A story out of Salt Lake City this weekend was a powerful reminder of the perils of modern compliance training, policy management, and monitoring. Compliance officers may want to take note, because the tale of Alex Wubbels is bound to happen again somewhere else.
Wubbels is a nurse in the burn unit of University of Utah Hospital. On July 26 she was taken into custody by two Salt Lake City police officers because she refused to draw blood from one of her patients— a truck driver involved in a crash with another driver who had been fleeing police. The officers wanted a blood sample as part of their investigation.
Wubbels cited hospital policy to the officer, Det. Jeff Payne. The driver was neither a suspect in the crash nor under arrest; he was unconscious and therefore unable to give consent; Payne did not have a warrant to compel the blood sample. Therefore, Wubbels said, no blood would be drawn.
Payne couldn’t care less about hospital policy, nor about Utah state law and court rulings, which favor of Wubbels and the hospital. He told Wubbels and numerous other hospital executives, “I’m doing what I’m being told by my boss, and I’m going to do what my boss says.” Then Payne threatened Wubbels with arrest (“She’s going to jail”), and when she still refused, he hauled her off the burn ward in handcuffs and kept her in the back of a squad car for 20 minutes.
We know all this because— wait for it— the police were wearing body cameras. We have a complete, incontrovertible record of the entire exchange. Watch for yourself, if you haven’t already.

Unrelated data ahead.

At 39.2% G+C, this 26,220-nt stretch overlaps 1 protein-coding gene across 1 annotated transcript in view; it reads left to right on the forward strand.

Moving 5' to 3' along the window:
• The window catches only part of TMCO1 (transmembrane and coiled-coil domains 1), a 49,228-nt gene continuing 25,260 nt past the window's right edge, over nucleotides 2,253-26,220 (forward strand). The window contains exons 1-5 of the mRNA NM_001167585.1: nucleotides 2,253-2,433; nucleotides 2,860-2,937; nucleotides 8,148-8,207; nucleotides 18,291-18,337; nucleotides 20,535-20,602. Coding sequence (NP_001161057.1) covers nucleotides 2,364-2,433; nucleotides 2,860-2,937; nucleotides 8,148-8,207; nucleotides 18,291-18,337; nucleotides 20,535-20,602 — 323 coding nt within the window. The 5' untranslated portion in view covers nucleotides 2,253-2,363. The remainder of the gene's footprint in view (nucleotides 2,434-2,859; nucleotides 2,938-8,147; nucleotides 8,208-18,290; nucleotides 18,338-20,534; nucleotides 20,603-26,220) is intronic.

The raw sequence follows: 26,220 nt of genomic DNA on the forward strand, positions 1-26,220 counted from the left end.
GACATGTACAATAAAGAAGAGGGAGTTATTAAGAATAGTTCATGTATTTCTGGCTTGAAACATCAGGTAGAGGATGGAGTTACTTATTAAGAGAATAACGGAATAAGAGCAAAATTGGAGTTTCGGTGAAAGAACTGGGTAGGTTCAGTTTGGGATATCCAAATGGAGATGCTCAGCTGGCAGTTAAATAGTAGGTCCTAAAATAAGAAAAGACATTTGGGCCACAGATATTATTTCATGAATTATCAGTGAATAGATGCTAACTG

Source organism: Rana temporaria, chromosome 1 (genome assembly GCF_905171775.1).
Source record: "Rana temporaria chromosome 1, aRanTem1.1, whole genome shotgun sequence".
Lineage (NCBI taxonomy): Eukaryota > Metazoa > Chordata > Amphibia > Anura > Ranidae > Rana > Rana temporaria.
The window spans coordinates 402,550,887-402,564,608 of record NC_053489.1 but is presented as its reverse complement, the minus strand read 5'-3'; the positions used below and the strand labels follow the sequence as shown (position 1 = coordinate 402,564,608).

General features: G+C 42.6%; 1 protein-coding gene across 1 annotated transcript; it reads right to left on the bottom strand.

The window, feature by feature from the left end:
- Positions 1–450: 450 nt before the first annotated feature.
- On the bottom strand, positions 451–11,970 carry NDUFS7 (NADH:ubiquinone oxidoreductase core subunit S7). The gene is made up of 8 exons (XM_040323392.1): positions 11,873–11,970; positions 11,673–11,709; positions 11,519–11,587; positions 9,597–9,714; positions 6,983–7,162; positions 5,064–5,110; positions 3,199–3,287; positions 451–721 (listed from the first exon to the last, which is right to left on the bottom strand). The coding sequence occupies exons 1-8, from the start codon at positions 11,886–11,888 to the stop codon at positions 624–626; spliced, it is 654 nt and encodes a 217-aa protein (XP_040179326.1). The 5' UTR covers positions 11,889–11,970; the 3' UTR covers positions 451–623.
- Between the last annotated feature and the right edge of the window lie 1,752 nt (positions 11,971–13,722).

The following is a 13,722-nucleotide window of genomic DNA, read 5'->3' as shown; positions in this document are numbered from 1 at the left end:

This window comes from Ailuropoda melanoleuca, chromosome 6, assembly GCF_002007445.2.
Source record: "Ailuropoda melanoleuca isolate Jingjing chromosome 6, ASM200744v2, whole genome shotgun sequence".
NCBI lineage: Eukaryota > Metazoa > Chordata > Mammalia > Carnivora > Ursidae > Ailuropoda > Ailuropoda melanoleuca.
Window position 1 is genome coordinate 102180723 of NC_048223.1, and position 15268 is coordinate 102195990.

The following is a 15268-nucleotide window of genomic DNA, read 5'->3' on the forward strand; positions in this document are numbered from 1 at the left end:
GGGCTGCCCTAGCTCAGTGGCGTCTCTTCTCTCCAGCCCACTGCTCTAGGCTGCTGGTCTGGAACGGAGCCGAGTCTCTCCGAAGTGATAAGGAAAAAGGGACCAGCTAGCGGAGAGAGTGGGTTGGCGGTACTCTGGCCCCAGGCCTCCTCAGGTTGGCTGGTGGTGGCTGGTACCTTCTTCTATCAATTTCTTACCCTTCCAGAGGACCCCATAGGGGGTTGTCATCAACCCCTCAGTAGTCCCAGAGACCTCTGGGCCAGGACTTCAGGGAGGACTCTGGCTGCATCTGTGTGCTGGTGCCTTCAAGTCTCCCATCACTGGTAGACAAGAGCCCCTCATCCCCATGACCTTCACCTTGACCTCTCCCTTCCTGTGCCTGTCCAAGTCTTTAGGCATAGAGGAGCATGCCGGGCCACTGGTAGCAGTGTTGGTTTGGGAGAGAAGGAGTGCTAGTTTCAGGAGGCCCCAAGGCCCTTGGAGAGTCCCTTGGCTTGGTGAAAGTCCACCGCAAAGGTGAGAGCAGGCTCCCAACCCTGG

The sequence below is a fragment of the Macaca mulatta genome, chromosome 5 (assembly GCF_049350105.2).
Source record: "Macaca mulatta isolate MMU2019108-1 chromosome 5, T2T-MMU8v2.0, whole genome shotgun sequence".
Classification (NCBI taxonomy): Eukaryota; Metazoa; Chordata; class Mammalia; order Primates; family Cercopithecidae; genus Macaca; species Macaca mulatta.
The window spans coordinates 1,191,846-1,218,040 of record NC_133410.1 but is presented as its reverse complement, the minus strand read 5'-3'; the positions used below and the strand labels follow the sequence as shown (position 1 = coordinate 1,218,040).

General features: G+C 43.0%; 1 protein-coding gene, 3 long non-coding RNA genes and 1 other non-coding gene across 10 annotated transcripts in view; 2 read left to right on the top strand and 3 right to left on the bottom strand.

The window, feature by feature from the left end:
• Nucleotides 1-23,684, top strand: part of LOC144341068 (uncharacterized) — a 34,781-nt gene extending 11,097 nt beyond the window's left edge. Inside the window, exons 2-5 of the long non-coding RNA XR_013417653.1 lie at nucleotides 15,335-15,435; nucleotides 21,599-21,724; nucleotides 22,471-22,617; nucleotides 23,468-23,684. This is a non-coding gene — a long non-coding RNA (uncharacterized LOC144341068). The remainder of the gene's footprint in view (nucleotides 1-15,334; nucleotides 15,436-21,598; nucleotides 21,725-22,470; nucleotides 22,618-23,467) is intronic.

That video became public on Aug. 31, and flew across the Internet after that. Payne and another officer were placed on (paid) leave pending an investigation. University of Utah Hospitals formally apologized to Wubbels yesterday, and stressed that Wubbels “was nothing less than exemplary” in her behavior. The hospital also promised stronger policies about hospital staff interacting with law enforcement. Now the university’s public safety department is under fire, since several university police officers stood by rather than come to Wubbels’ defense.
Needless to say, Wubbels is considering litigation. Also needless to say, the Salt Lake City police, the University of Utah, and, ultimately, Utah taxpayers will pay Wubbels a pile of money to avoid that.
Compliance Training Gone Good
We should admire Wubbels immensely for how she handled herself in the face of Payne’s intransigence. She showed him the hospital policy. She enlisted supervisors for help. She remained calm. Her behavior was excellent all around.
Still, let’s remember something else: Wubbels had no choice. If she had drawn the truck driver’s blood, she’d be complicit in a HIPAA privacy violation and put her nursing license at risk. So despite Payne’s threats, she stood her ground and followed hospital policy. I don’t know how much of that was training from the university and how much was Wubbels’ impressive character, but she was a credit to the organization.